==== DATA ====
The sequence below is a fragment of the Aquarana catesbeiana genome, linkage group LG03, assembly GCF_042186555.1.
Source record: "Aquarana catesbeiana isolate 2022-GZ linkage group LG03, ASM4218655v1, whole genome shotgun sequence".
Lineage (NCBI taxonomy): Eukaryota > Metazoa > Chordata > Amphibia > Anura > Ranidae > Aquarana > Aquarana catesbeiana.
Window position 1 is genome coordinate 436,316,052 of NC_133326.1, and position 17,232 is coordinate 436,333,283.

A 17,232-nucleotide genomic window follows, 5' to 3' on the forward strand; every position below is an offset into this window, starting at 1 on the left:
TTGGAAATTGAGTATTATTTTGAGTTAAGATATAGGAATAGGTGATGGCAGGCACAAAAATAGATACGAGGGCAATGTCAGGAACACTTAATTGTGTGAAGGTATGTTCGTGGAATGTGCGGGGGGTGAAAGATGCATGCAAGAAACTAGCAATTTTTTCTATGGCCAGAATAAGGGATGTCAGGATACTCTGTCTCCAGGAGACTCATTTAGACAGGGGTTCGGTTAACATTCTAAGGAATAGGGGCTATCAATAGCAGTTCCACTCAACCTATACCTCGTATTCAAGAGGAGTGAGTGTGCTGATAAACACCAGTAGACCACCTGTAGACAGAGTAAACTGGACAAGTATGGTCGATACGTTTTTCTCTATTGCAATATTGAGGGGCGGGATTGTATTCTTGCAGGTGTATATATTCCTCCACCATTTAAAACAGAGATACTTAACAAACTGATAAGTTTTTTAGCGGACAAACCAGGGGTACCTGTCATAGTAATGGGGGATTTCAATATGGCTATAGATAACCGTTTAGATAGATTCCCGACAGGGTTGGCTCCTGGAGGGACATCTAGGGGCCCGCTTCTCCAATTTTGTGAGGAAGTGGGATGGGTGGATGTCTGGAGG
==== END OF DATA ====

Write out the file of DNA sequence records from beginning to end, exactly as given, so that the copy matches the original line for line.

The sequence below is a fragment of the Aquarana catesbeiana genome, linkage group LG03, assembly GCF_042186555.1.
Source record: "Aquarana catesbeiana isolate 2022-GZ linkage group LG03, ASM4218655v1, whole genome shotgun sequence".
Lineage (NCBI taxonomy): Eukaryota > Metazoa > Chordata > Amphibia > Anura > Ranidae > Aquarana > Aquarana catesbeiana.
Window position 1 is genome coordinate 436,316,052 of NC_133326.1, and position 17,232 is coordinate 436,333,283.

A 17,232-nucleotide genomic window follows, 5' to 3' on the forward strand; every position below is an offset into this window, starting at 1 on the left:
TTGGAAATTGAGTATTATTTTGAGTTAAGATATAGGAATAGGTGATGGCAGGCACAAAAATAGATACGAGGGCAATGTCAGGAACACTTAATTGTGTGAAGGTATGTTCGTGGAATGTGCGGGGGGTGAAAGATGCATGCAAGAAACTAGCAATTTTTTCTATGGCCAGAATAAGGGATGTCAGGATACTCTGTCTCCAGGAGACTCATTTAGACAGGGGTTCGGTTAACATTCTAAGGAATAGGGGCTATCAATAGCAGTTCCACTCAACCTATACCTCGTATTCAAGAGGAGTGAGTGTGCTGATAAACACCAGTAGACCACCTGTAGACAGAGTAAACTGGACAAGTATGGTCGATACGTTTTTCTCTATTGCAATATTGAGGGGCGGGATTGTATTCTTGCAGGTGTATATATTCCTCCACCATTTAAAACAGAGATACTTAACAAACTGATAAGTTTTTTAGCGGACAAACCAGGGGTACCTGTCATAGTAATGGGGGATTTCAATATGGCTATAGATAACCGTTTAGATAGATTCCCGACAGGGTTGGCTCCTGGAGGGACATCTAGGGGCCCGCTTCTCCAATTTTGTGAGGAAGTGGGATGGGTGGATGTCTGGAGG